My name is Jenna. I go to a high school where I’m part of the marching band and the cheerleading squad. I’m pretty busy, but I always find time to read. I’m also very creative and I like doing little crafts out of random things I find.

Matched by Ally Condie

Cassia was so excited for her Matching ceremony. She’s been restlessly waiting for 17 years for this day to come. The Matching ceremony is when she will know who she has been ‘matched’ with. Who she will marry, who she will have kids with, and who she will spend the rest of her life with. Who she is matched with is of course decided by the Society. Every single decision is made by the Society.

When the day comes, Cassia and everyone at the ceremony become utterly surprised when they see that Cassia’s match is her best friend, Xander. It is extremely uncommon that the two matches already know each other, so the two best friends become sort of celebrities.

At the ceremony, every Matched girl/boy receives a card that holds more information on their match. When Cassia entered her card about her match, instead of seeing Xander’s face and facts, a different face appears on the screen…Ky Markham’s.

Ky was just a mutual friend of Cassia and Xander, but now that Cassia has seen Ky’s face on her Match card, she can’t stop thinking about him. She’s suddenly doubting everything the Society stood for. She doesn’t want all of her decisions to be made for her anymore, especially when it comes to whom she loves.

Cassia learns more and more about the world she lives in and in return learns more about herself and about the person she truly loves, Ky.

This book is interesting because it was about a young girl completely going against everything she’s ever known. The love story in it is sweet and cute, but most of the characters are rather one dimensional. Overall, this book would be rated a 3/5.

Teen review (modern classic edition) : The Hunger Games by Suzanne Collins

My name is Jenna. I go to a high school where I’m part of the marching band and the cheerleading squad. I’m pretty busy, but I always find time to read. I’m also very creative and I like doing little crafts out of random things I find.

The Hunger Games by Suzanne Collins

I decided to read the Hunger Games because I kept hearing how good of a book it was. When I first read the description, I didn’t think I would even like it or actually end up reading the book. This book definitely deserves all of the hype it’s getting because it’s an excellent story!

Katniss Everdeen is the main character. She lives in District 12, the poorest district of all 12 districts. They are the coal-mining district, and they are looked down upon by the rest of Panem (their country). She is a very independent girl. Katniss is the one who takes care of her mother and sister by hunting illegally in the woods and trading what she hunts for items that she can put on the table at dinnertime. She is rough and probably stronger than most boys in her district.

But, the Hunger Games is right around the corner. Every year, two tributes from each of the 12 districts of Panem, 24 kids in all, are taken from their homes and put into a game where they have to kill each other to win. Whoever is the last person standing, wins, and becomes rich after. And the whole thing is broadcast on television throughout Panem.

Against all odds, Katniss’ little sister is picked to participate in the Hunger Games, and Katniss is so surprised and appalled that she offered to take her sister’s place.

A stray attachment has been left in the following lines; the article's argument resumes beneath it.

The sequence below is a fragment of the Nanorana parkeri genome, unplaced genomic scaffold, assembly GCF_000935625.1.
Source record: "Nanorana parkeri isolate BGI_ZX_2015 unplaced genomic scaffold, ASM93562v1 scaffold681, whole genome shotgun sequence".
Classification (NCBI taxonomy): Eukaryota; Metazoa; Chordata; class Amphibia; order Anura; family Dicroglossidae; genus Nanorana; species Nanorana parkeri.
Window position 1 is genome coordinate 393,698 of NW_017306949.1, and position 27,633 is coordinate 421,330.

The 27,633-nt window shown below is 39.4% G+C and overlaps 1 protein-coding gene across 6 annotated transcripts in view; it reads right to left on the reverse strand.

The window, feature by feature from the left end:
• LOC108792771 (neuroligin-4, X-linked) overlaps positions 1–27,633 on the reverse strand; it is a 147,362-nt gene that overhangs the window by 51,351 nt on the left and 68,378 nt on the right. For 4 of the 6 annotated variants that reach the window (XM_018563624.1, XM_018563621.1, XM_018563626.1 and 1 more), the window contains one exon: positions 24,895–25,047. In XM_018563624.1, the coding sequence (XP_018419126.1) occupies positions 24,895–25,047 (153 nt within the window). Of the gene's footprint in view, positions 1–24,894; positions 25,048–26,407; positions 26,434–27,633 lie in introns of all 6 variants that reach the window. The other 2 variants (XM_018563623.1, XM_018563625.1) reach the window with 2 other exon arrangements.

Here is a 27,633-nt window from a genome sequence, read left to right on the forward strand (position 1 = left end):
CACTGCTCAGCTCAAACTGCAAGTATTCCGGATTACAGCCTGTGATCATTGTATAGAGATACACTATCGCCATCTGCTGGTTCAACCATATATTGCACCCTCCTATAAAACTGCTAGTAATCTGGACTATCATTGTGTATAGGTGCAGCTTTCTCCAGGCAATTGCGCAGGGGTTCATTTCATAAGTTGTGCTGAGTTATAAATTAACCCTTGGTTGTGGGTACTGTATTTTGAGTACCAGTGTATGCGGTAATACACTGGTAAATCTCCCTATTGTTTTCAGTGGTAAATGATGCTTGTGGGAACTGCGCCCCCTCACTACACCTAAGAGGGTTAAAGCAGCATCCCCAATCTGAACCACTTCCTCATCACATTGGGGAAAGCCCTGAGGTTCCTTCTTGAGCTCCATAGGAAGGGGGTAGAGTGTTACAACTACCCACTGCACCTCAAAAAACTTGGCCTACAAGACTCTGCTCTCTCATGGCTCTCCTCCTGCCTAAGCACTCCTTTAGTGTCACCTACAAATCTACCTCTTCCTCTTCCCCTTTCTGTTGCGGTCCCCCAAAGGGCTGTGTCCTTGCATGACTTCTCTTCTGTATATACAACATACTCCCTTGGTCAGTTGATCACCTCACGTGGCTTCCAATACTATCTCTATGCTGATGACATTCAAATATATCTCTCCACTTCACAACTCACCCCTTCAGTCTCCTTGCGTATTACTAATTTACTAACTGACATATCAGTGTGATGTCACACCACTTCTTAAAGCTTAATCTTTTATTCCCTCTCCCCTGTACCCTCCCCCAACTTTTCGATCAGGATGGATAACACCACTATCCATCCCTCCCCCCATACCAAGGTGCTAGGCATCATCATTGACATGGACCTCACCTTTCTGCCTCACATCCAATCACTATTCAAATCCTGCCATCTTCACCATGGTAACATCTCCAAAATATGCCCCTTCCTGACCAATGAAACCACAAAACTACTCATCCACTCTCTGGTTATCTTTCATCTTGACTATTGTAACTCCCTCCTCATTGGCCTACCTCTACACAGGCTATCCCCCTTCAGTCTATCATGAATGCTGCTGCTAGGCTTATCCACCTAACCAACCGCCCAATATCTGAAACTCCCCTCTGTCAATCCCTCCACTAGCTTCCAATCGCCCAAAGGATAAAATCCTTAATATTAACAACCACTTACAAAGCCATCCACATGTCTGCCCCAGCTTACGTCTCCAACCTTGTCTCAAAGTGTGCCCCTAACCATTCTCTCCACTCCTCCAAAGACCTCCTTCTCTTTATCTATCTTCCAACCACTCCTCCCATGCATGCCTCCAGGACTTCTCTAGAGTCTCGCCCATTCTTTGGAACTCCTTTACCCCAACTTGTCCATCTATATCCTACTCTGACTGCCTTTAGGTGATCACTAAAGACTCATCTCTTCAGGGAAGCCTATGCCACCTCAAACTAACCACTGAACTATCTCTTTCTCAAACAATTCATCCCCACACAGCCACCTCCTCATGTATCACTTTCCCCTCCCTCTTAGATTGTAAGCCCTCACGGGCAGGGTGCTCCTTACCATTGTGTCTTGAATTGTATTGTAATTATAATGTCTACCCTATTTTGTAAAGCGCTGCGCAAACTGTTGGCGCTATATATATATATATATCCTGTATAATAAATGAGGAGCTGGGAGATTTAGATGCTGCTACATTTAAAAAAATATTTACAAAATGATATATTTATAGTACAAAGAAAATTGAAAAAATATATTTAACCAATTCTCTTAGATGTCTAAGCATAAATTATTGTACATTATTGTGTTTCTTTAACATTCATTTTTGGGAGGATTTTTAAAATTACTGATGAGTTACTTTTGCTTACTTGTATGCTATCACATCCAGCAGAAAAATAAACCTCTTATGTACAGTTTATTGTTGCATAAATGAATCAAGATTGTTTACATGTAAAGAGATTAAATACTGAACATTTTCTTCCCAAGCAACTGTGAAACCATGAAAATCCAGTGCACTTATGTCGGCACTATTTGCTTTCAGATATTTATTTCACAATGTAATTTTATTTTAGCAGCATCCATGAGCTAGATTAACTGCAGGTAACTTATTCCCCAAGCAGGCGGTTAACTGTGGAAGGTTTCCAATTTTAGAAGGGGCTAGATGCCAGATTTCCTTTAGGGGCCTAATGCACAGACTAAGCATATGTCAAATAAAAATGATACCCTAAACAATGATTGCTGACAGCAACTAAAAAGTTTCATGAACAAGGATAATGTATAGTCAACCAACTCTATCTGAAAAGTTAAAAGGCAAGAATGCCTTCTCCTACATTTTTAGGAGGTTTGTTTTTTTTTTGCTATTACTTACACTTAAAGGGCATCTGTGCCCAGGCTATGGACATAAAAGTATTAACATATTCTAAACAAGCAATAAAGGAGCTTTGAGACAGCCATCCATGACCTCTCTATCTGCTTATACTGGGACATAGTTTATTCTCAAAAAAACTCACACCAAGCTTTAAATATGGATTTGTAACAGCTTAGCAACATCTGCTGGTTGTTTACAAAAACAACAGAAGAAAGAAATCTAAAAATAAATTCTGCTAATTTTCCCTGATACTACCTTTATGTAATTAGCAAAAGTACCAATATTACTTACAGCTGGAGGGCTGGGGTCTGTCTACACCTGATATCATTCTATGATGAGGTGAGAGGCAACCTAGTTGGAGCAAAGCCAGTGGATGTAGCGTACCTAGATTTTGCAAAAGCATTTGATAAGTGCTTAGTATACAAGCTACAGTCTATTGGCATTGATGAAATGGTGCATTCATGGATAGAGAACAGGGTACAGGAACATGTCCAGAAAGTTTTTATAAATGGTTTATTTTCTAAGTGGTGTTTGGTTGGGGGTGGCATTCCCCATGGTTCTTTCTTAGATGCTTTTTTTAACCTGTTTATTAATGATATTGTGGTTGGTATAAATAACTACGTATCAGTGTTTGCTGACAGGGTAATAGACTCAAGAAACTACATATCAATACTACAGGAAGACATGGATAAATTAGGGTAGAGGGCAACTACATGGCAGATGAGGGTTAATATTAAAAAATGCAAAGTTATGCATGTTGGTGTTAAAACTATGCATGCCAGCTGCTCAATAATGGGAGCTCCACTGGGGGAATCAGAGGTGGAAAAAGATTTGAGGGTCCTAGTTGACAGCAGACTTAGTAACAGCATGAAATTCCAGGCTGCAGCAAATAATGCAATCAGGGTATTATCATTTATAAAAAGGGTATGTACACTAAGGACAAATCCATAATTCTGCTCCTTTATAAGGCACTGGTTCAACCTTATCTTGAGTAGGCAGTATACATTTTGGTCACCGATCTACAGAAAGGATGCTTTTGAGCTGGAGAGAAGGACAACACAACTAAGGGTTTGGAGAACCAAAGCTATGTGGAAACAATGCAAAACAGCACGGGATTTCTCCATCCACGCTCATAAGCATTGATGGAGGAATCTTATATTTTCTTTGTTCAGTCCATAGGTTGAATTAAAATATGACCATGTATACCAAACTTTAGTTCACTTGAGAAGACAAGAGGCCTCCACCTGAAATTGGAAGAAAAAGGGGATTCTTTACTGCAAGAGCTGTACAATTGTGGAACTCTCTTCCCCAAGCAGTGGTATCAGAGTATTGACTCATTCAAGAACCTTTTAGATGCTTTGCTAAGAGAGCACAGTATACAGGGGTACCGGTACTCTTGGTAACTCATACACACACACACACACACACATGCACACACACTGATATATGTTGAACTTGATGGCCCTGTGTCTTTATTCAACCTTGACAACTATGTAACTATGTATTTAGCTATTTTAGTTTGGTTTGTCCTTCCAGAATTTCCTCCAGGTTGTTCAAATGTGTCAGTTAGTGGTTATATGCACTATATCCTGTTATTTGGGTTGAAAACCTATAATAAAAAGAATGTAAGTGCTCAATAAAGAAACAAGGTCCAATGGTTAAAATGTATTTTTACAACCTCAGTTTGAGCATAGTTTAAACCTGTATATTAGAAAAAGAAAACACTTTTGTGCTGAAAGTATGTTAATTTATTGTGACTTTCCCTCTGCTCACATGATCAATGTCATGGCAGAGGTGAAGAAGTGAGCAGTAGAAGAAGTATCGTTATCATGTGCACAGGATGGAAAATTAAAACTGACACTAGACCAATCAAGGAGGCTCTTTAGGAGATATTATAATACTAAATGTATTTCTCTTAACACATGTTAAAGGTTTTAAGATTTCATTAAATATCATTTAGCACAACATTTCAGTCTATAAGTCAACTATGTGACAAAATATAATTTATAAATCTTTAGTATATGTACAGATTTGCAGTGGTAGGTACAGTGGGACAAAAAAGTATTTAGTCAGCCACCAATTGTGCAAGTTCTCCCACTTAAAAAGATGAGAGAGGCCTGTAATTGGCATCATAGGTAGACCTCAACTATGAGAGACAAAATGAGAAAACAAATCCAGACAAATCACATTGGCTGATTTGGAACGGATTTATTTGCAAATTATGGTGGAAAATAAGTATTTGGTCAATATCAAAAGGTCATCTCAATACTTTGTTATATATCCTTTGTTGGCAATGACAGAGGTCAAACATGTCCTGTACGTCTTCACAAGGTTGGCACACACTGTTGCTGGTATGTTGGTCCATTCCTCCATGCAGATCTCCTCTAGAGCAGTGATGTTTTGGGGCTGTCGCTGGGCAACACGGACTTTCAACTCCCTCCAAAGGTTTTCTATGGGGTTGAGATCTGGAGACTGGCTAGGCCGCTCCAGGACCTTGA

Throughout the book, you are taken on this crazy wild journey to the Hunger Games with Katniss and the other District 12 tribute, Peeta. Read the book to experience the frightening and fast-paced game that these two teens have to go through.

Teen review: Carbon Diaries 2017 by Saci Lloyd

My name’s Leo. I’m a tenth grader at Pittsburgh Obama Academy 6-12 (Also known as IB High and formerly Schenley). I’m a gender-queer, lesbian, mentally ill writer. I’ll be reviewing books, with occasional graphic novels and music — I mostly read fantasy and horror, and listen to various forms of rock.

Carbon Diaries 2017 by Saci Lloyd

Eighteen year old Laura Brown lives in a world of carbon rationing, global water crisis, and vicious government crackdowns – in a London just six years into our future. She tries to focus on uni and her band, but there’s only so much she can ignore before she has to join the rising activist movement – or she won’t be able to live with herself.

This book is apparently second in a series – Carbon Diaries 2015 being the first one – but I picked it up without knowing that and I think I understood it fine. It’s very well written if you like diary format, although with the continuity problem of “how is she remembering all these conversations word-for-word.” That probably only bothers me.

It makes for extremely depressing reading. The London government gradually spirals out of control in a realistic manner, there are scenes of police brutality and extreme poverty, and (minor spoiler) France’s Neo-Nazi wins the election while Laura is there.

Don’t read this if you’re bothered by politics or have something against punkers, but otherwise, this is well written, and it does have a hopeful ending. The one real problem with the writing is that it takes a very long time to get to the point – typical of diary format, I’ve found.

Good News about Dystopias



Dys + (u)topia.  According to www.dictionary.com  (Based on The American Heritage Dictionary, 2009), a dystopia is “an imaginary place…where life is extremely bad, as from deprivation, oppression, or terror.” So why would anyone want to read about them? What makes them – actually – fascinating? 

If they’re  like the books on the list put together by bibliokaren a few months ago https://clpteensburgh.wordpress.com/2009/03/26/give-it-up-for-the-giver/, they quicken the blood, give you an edge and alertness. They  distract you from  other pressures. Their main characters’ survive  and, maybe overcome, horrfic conditions, even if in some limited way.  Since Katniss or Matt or  Jonah can live with dignity through the end of the world as we know it or a tyrranical government that tortures or puts teenagers to death; we can handle hard times too.  If they can face ambiguity and temptation, so can we. Any kindness in the midst of so much inhumanity,  makes us hopeful and hopefully kinder ourselves.